It’s our last night in Iceland, and it’s been an amazing trip. Hard to believe it’s only our first week on the road.
On our first day, we headed out in our rental car to drive the Ring Road. We only had a week, and wanted to see as much of Iceland as we could as we’re not sure we’ll ever make it back.
We drove north of Reykjavik to the Snaefellsnes Peninsula, which is sometimes ignored by tourists, but was well worth it. Great hiking, great scenery, and overall a great way to start our trip.
From there, we drove across the north of Iceland to Akureyri, which is the second biggest “city” with a population of about 17,000. Trevor’s aunt and uncle happened to be doing a bus tour of Iceland at the same time, and I think we must have passed their bus going in the opposite direction that day. Small world.
Akureyri is a cute, small town with plenty of restaurants and some decent accommodations. We continue to be amazed at the cost of, well, everything. Obviously, many things need to be imported to Iceland, which increases their costs vs what we enjoy in North America. But even things that are produced locally, like lamb for the restaurants, wool anything etc. is at least 50% more expensive here. And accommodations will run C$150+/night for the most basic of rooms with shared washrooms etc. with proper hotels costing much more than that. Not sure if that’s a function of high operating costs, a short high season to earn profits, or just pure price gouging. It’s tough to believe that locals pay any of the posted prices.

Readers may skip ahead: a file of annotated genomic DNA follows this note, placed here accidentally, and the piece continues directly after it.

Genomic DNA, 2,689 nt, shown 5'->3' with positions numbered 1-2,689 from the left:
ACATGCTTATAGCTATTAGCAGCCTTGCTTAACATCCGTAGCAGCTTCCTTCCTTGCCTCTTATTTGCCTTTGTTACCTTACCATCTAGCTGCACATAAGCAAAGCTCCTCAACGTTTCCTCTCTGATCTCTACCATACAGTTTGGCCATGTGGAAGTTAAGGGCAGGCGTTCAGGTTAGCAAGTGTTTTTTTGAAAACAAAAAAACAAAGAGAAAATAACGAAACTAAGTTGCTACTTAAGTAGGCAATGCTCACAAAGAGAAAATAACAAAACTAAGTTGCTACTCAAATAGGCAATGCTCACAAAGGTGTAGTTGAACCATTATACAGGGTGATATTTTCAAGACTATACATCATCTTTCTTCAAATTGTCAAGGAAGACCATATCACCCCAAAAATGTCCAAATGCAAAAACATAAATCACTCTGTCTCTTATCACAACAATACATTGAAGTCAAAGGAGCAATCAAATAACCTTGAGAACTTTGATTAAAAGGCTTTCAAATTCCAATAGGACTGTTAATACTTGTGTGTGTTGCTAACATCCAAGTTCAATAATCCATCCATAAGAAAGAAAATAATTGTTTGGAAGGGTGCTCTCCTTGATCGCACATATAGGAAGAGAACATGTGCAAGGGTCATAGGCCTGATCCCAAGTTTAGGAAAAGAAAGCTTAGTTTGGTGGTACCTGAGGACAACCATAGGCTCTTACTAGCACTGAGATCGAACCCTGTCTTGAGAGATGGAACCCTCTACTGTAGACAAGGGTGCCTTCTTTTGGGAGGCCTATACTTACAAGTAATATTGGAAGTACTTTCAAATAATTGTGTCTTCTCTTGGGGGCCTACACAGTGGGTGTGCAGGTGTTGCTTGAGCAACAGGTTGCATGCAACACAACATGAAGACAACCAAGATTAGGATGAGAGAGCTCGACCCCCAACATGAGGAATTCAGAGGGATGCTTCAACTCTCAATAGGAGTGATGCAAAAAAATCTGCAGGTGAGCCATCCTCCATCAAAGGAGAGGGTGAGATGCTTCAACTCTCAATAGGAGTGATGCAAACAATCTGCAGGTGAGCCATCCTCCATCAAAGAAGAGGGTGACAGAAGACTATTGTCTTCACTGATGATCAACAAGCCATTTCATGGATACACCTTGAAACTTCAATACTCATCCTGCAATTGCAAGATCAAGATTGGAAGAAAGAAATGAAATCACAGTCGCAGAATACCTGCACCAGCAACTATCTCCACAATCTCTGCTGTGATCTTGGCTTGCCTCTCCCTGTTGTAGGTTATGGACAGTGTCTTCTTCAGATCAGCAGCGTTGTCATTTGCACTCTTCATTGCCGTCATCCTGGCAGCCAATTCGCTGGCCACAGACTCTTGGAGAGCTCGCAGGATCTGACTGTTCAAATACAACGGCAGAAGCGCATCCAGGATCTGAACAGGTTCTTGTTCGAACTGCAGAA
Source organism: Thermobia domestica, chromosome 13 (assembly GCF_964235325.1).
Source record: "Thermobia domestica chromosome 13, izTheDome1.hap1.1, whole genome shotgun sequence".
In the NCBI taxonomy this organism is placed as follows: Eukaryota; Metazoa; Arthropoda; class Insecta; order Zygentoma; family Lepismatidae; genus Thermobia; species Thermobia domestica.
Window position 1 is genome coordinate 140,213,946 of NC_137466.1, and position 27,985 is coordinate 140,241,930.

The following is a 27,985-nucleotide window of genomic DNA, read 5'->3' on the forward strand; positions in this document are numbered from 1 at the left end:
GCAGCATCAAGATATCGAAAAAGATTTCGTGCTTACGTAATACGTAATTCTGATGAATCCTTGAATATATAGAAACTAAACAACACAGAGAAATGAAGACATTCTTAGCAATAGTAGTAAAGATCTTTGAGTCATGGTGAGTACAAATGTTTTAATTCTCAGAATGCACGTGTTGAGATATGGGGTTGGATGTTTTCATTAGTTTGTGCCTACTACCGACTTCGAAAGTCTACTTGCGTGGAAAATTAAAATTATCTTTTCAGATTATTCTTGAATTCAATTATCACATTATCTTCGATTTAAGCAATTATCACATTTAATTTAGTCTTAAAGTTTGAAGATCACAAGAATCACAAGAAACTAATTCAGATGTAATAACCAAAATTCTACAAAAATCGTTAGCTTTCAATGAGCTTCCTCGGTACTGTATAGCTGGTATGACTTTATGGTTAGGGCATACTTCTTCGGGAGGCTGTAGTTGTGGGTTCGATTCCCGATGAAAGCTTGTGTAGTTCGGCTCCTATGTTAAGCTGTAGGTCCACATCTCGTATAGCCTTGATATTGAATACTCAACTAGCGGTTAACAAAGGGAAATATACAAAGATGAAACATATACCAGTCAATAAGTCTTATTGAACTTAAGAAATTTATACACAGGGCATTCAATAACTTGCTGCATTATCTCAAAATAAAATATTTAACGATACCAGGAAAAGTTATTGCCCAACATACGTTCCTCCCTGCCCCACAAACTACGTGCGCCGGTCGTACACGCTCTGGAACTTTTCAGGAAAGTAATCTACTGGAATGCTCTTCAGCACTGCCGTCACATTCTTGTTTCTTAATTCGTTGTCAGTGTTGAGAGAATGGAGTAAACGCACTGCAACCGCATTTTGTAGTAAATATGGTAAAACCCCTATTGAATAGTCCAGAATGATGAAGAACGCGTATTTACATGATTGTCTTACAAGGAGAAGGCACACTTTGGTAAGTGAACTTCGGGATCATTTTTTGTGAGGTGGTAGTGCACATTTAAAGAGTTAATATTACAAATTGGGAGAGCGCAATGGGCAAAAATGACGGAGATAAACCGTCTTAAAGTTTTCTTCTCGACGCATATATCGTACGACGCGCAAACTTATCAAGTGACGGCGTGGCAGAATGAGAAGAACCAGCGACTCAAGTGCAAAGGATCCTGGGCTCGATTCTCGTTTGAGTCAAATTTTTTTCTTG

From Akureyri, we had a full day exploring the Myvatn region. Hiking around a volcanic crater, exploring lava fields and bubbling mud, it was a busy day. We continued on to Eglisstadir where we had rented an apartment for the night, glad to have a bit of space after several very basic guesthouses.
From Eglisstadir, we drove down the east coast of Iceland, choosing to go off the main Ring Road to drive along the coast. It was well worth it for the many fjords and great scenery. We spent the night near Hofn, a cute smaller town surrounded by snow-capped mountains and the ocean.
From Hofn, we continued along the south coast. A highlight of our trip was the Glacier Lagoon, where icebergs broke off the nearby glacier and drifted out to sea. Rather than pay the $100+ each for a boat trip, we opted to hike for free and check out the icebergs from shore.
The south coast was generally less scenic than other parts of the island, with long sections of flat, barren land covered in lava fields and sand. A highlight was spotting the large, ominous Hekla volcano (the Hooded One), which is the most famous and active volcano in Iceland and overdue for a major eruption (we were thankful it waited until we left the area).
By the next day, we’d made it to the famous “Golden Circle”. While often considered a “must do”, the Golden Circle definitely gives you a snapshot of the island. Geysers (including the original “geysir” that the word is based on), volcanic craters, and waterfalls can all be seen in a short loop, but with the close proximity to Reykjavik, we were back into the tourist crowds. And after all the amazing things we’d seen in our trip, it was a bit underwhelming for us.
Our final day was spent in Reykjavik, just to check out the town.
It was nice to have a day not spent driving for hours, and Reykjavik has its charms. But at this point, we’re looking forward to our next stop: Helsinki.
To visit our full gallery of Iceland (Click Here)
For our post on our first impressions of Iceland (Click Here)